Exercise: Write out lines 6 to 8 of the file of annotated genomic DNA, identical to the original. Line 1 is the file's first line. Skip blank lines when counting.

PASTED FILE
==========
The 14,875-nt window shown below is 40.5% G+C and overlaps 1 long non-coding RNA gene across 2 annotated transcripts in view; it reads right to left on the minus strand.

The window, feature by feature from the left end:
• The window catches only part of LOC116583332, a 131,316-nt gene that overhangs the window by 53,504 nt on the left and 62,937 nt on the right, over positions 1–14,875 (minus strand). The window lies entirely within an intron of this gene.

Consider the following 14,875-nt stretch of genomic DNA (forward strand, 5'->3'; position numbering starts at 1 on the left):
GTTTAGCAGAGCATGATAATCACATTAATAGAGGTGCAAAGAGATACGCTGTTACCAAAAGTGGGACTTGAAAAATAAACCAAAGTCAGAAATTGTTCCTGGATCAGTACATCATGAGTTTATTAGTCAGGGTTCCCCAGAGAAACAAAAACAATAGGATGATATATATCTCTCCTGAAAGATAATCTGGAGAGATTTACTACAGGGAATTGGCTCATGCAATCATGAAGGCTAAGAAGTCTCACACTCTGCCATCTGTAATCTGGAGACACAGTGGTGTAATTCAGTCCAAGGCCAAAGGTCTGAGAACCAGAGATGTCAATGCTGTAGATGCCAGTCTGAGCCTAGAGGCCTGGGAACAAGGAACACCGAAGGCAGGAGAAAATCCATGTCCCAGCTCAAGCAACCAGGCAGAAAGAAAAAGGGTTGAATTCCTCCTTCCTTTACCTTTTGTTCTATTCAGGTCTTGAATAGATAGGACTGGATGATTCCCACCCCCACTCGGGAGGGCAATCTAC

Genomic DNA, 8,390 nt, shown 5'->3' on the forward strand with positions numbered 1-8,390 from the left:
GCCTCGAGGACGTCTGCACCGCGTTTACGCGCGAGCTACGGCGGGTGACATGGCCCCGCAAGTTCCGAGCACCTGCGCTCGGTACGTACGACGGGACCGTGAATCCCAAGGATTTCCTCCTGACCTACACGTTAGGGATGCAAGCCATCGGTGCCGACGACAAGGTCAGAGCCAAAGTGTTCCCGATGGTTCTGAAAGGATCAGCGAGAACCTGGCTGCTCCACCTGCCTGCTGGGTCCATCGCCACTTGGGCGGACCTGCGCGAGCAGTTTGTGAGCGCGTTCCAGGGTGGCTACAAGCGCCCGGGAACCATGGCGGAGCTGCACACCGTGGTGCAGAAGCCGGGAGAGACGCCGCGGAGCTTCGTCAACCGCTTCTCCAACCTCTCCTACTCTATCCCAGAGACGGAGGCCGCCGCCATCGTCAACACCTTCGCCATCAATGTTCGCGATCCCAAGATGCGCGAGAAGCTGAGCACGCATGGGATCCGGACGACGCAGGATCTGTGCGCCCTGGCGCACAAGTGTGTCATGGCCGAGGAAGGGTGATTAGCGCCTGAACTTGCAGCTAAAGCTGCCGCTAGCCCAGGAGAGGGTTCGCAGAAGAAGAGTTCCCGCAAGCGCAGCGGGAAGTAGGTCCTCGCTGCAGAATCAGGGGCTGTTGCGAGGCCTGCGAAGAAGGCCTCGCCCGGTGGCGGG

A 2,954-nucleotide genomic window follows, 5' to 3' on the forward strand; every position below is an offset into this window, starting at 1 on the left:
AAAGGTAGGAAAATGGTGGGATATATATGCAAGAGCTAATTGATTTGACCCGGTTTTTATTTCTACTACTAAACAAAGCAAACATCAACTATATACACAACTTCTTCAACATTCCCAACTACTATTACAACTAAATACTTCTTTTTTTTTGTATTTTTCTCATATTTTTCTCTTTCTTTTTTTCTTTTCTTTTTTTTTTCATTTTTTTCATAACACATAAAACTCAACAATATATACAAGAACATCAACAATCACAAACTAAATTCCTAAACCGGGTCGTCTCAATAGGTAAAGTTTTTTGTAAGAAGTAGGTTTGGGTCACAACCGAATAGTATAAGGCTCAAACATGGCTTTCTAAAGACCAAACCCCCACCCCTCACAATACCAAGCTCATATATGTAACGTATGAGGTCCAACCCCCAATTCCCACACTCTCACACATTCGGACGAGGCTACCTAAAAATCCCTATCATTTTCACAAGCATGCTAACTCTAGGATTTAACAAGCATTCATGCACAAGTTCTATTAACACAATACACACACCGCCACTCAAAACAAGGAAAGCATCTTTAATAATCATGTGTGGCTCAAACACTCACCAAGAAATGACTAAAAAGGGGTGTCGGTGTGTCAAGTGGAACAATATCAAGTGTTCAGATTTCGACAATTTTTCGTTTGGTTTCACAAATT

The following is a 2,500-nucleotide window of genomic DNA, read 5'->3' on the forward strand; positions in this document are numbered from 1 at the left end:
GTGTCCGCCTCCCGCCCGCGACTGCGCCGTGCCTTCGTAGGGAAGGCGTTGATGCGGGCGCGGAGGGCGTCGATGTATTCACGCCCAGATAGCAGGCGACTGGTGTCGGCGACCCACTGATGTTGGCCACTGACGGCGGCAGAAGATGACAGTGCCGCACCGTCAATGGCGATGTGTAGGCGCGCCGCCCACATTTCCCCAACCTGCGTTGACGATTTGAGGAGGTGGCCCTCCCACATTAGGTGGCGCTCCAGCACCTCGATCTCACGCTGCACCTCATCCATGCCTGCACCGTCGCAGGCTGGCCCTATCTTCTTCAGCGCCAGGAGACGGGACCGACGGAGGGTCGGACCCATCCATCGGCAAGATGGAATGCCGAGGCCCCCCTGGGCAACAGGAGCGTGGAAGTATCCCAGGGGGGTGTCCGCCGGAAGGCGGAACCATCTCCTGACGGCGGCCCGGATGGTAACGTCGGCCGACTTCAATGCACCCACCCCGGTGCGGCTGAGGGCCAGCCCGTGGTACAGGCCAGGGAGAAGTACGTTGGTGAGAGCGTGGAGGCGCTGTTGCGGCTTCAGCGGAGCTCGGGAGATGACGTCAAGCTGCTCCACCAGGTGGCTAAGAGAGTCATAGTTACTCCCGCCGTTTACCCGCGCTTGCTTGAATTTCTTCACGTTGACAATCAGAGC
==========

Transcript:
Genomic DNA, 8,390 nt, shown 5'->3' on the forward strand with positions numbered 1-8,390 from the left:
GCCTCGAGGACGTCTGCACCGCGTTTACGCGCGAGCTACGGCGGGTGACATGGCCCCGCAAGTTCCGAGCACCTGCGCTCGGTACGTACGACGGGACCGTGAATCCCAAGGATTTCCTCCTGACCTACACGTTAGGGATGCAAGCCATCGGTGCCGACGACAAGGTCAGAGCCAAAGTGTTCCCGATGGTTCTGAAAGGATCAGCGAGAACCTGGCTGCTCCACCTGCCTGCTGGGTCCATCGCCACTTGGGCGGACCTGCGCGAGCAGTTTGTGAGCGCGTTCCAGGGTGGCTACAAGCGCCCGGGAACCATGGCGGAGCTGCACACCGTGGTGCAGAAGCCGGGAGAGACGCCGCGGAGCTTCGTCAACCGCTTCTCCAACCTCTCCTACTCTATCCCAGAGACGGAGGCCGCCGCCATCGTCAACACCTTCGCCATCAATGTTCGCGATCCCAAGATGCGCGAGAAGCTGAGCACGCATGGGATCCGGACGACGCAGGATCTGTGCGCCCTGGCGCACAAGTGTGTCATGGCCGAGGAAGGGTGATTAGCGCCTGAACTTGCAGCTAAAGCTGCCGCTAGCCCAGGAGAGGGTTCGCAGAAGAAGAGTTCCCGCAAGCGCAGCGGGAAGTAGGTCCTCGCTGCAGAATCAGGGGCTGTTGCGAGGCCTGCGAAGAAGGCCTCGCCCGGTGGCGGG

A 2,954-nucleotide genomic window follows, 5' to 3' on the forward strand; every position below is an offset into this window, starting at 1 on the left: